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How Long Does Lasik Take From Start To Finish

How Long Does Lasik Take From Start To Finish

The lasik procedure is over before you even know it. It takes longer to watch a sitcom on Netflix than it does to have lasik on both eyes.

Overall, it takes approximately 10 to 15 minutes to have lasik performed on both eyes. That’s it! And when you factor in the time necessary to get you ready for surgery, you will only really spend a few hours or less at your lasik surgery appointment.

It is pretty amazing that so much can be done within this short window. So what fills this 10 to 15 minutes?

Breaking Down The Parts Of Lasik

From beginning to end, lasik consists of:

  • Prepping the eye
  • Creating a lasik flap
  • Lifting the lasik flap and performing the treatment
  • Putting the lasik flap back in place

Note: different surgeons will have slightly different techniques which can alter the exact amounts of time

Total Time Of Lasik Eye Surgery

Positioning and Prepping the eye - 2 min

When you enter the lasik suite, you will be directed towards the lasik bed. You will proceed to lie down and your eyes placed in position for the lasik treatment.

Before we start lasik, we have to make sure we have a clean eye and the eyelashes are positioned out of the way. Betadine antiseptic may be used to clean the eyelashes. This is then cleaned and dried with surgical gauze and aftewards the eyelids frequently are taped out of the way.

Finally, an eyelid holder is placed in between the eyelids to expand them out of the way (note: while lasik is pain-free, occasionally this eyelid holder can be uncomfortable)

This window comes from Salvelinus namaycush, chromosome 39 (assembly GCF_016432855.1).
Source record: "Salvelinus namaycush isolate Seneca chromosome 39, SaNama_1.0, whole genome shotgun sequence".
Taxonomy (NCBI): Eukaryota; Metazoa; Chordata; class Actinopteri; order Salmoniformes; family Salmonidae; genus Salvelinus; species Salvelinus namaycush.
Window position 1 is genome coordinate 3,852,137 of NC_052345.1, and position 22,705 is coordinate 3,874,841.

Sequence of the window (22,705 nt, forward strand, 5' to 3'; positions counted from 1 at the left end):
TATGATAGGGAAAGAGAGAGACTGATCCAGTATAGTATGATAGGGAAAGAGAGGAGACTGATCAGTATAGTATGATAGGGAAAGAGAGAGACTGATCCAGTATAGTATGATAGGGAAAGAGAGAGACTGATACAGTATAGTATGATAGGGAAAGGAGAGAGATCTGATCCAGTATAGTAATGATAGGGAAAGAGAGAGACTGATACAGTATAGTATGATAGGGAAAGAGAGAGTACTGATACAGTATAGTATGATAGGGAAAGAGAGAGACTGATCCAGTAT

Creating a lasik flap - 3 min total

Next we move on to creating the lasik flap. Depending on the surgeon’s workflow, both lasik flaps can be created one right after another or lasik can be completed entirely on one eye before the lasik flap is created on the second eye. But in total, this step will take about 3 minutes.

The actual laser time makes up a minority of these 3 minutes.

Lasik flaps are created with something called a femtosecond laser. This laser is capable of generating a laser pulse every millionth of a billionth of a second (every femtosecond). Ie, that’s fast!

This doesn’t mean that the laser treatment completes in less than a second, the laser still must place thousands of pulses to create the smooth and flat lasik flap. But depending on the laser, this laser time will only take 20-30 seconds for each eye.

This laser will actually suction onto the surface of the eye to ensure a centered regular treatment so the remaining time during this step involves cleaning and preparing the eye for the suction and then appropriately centering the lasik flap treatment.

Lifting the lasik flap - 3 min total

Next up, doing the actual lasik prescription treatment.

Before we correct the vision with the laser, the lasik flap must be folded back. Once again, the surgeon ensures that the surface is clean and dry and then gently folds back the lasik flap. This takes all of 30 to 60 seconds.

Now time for the laser!

In the past, the laser treatment was much longer than what it is now. For what used to take minutes decades ago can now be done in a few seconds with fastest lasik lasers available today.

Alcon’s Wavelight EX500, used for Contoura topography-guided and wavefront-optimized treatments, can place 500 laser pulses a second! At this speed, a -3.00 prescription can be treated in just over 5 seconds. Higher prescriptions and more astigmatism mean a slightly longer treatment but it is very rare for any treatment to exceed 20 seconds. The VISX Star S4 IR laser, used for wavefront-guided treatments is a little bit slower, but still faster than the conventional lasers used decades ago.